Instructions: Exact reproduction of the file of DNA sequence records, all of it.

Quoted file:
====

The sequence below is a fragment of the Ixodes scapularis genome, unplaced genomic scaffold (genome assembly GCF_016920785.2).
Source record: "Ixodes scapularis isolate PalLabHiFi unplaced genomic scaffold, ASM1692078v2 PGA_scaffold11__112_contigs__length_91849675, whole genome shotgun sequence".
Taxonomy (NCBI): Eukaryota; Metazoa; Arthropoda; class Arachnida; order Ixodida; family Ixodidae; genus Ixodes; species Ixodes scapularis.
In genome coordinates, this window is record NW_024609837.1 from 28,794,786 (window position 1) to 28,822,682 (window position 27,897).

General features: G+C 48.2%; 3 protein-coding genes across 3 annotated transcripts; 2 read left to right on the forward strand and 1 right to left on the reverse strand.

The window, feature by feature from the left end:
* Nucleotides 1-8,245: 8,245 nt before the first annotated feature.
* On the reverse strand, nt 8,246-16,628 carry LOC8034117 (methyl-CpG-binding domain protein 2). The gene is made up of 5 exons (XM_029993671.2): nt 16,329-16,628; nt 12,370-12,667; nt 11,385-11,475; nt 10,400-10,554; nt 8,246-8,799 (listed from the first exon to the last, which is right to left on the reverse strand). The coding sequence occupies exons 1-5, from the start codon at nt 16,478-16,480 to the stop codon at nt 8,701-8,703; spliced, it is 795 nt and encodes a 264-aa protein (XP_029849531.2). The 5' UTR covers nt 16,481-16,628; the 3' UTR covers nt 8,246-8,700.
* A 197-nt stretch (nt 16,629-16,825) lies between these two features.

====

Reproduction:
The sequence below is a fragment of the Ixodes scapularis genome, unplaced genomic scaffold (genome assembly GCF_016920785.2).
Source record: "Ixodes scapularis isolate PalLabHiFi unplaced genomic scaffold, ASM1692078v2 PGA_scaffold11__112_contigs__length_91849675, whole genome shotgun sequence".
Taxonomy (NCBI): Eukaryota; Metazoa; Arthropoda; class Arachnida; order Ixodida; family Ixodidae; genus Ixodes; species Ixodes scapularis.
In genome coordinates, this window is record NW_024609837.1 from 28,794,786 (window position 1) to 28,822,682 (window position 27,897).

General features: G+C 48.2%; 3 protein-coding genes across 3 annotated transcripts; 2 read left to right on the forward strand and 1 right to left on the reverse strand.

The window, feature by feature from the left end:
* Nucleotides 1-8,245: 8,245 nt before the first annotated feature.
* On the reverse strand, nt 8,246-16,628 carry LOC8034117 (methyl-CpG-binding domain protein 2). The gene is made up of 5 exons (XM_029993671.2): nt 16,329-16,628; nt 12,370-12,667; nt 11,385-11,475; nt 10,400-10,554; nt 8,246-8,799 (listed from the first exon to the last, which is right to left on the reverse strand). The coding sequence occupies exons 1-5, from the start codon at nt 16,478-16,480 to the stop codon at nt 8,701-8,703; spliced, it is 795 nt and encodes a 264-aa protein (XP_029849531.2). The 5' UTR covers nt 16,481-16,628; the 3' UTR covers nt 8,246-8,700.
* A 197-nt stretch (nt 16,629-16,825) lies between these two features.